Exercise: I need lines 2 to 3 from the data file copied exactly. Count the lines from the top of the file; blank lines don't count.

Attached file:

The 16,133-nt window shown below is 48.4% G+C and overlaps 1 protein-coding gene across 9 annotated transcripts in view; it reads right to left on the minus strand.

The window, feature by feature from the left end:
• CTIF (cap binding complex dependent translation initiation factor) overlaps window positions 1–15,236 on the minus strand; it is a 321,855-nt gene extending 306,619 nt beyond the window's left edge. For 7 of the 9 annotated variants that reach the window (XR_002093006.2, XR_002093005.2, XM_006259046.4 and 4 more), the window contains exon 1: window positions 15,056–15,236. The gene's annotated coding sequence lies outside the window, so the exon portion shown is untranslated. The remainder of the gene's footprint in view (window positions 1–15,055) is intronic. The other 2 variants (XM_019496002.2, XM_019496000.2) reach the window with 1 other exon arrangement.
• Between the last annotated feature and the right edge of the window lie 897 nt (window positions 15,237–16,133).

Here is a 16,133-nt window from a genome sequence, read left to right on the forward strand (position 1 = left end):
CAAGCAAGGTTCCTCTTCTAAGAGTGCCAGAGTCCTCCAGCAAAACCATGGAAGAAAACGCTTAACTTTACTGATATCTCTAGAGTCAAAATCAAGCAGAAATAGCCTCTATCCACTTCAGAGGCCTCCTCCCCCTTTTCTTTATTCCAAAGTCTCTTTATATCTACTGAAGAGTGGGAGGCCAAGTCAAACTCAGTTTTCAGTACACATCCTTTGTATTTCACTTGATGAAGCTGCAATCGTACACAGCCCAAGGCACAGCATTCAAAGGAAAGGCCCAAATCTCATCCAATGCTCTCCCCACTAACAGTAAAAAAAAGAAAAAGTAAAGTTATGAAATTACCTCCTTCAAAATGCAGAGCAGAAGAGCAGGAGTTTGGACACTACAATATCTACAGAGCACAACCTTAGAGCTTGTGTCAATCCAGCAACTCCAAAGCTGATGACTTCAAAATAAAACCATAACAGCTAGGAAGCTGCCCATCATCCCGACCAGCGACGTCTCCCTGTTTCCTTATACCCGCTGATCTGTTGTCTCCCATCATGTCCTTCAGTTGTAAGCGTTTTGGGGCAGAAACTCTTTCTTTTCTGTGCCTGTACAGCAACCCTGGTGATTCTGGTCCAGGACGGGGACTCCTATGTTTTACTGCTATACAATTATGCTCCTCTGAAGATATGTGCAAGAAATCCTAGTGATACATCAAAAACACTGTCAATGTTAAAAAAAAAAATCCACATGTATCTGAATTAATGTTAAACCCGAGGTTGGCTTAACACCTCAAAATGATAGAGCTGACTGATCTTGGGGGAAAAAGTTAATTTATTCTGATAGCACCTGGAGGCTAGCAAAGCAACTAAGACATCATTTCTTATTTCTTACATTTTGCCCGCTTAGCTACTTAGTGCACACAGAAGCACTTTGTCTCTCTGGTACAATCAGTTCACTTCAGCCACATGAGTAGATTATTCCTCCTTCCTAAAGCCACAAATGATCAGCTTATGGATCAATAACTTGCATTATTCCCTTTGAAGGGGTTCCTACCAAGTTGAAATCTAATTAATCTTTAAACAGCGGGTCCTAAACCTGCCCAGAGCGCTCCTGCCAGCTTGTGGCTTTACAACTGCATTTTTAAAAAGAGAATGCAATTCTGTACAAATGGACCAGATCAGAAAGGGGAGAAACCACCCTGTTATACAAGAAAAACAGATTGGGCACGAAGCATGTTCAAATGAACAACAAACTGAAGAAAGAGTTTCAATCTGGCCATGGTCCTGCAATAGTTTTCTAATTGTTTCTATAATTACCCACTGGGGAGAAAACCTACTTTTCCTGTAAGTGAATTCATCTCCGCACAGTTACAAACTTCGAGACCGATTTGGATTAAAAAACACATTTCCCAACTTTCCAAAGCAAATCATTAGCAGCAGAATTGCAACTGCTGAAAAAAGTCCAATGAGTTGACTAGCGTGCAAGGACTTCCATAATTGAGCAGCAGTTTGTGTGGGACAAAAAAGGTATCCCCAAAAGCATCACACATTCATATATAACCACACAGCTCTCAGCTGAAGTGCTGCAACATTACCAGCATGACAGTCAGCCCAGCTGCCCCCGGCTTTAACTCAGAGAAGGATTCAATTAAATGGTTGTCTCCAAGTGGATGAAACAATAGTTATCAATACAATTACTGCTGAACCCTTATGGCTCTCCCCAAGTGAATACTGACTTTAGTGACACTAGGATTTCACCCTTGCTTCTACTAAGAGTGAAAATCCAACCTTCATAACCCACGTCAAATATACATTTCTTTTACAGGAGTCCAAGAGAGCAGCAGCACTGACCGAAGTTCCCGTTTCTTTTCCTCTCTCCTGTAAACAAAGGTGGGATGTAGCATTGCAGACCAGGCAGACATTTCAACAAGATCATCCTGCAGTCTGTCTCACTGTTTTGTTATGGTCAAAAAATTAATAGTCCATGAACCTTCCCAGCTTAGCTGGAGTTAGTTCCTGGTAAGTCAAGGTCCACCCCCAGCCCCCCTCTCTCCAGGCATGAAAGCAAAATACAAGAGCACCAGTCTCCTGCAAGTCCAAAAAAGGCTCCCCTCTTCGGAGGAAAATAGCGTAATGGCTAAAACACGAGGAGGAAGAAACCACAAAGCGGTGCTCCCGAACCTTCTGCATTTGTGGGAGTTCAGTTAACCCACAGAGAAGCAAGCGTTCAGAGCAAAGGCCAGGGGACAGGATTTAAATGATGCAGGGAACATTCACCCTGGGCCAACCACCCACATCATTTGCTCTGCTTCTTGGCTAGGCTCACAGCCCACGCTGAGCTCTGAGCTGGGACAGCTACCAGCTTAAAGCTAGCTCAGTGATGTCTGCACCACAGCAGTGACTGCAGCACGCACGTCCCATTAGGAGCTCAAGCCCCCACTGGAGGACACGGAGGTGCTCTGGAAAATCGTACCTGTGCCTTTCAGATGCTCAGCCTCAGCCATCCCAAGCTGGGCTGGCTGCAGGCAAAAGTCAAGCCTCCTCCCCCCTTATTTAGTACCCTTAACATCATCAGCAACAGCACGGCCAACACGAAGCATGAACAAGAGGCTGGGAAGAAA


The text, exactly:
The window, feature by feature from the left end:
• CTIF (cap binding complex dependent translation initiation factor) overlaps window positions 1–15,236 on the minus strand; it is a 321,855-nt gene extending 306,619 nt beyond the window's left edge. For 7 of the 9 annotated variants that reach the window (XR_002093006.2, XR_002093005.2, XM_006259046.4 and 4 more), the window contains exon 1: window positions 15,056–15,236. The gene's annotated coding sequence lies outside the window, so the exon portion shown is untranslated. The remainder of the gene's footprint in view (window positions 1–15,055) is intronic. The other 2 variants (XM_019496002.2, XM_019496000.2) reach the window with 1 other exon arrangement.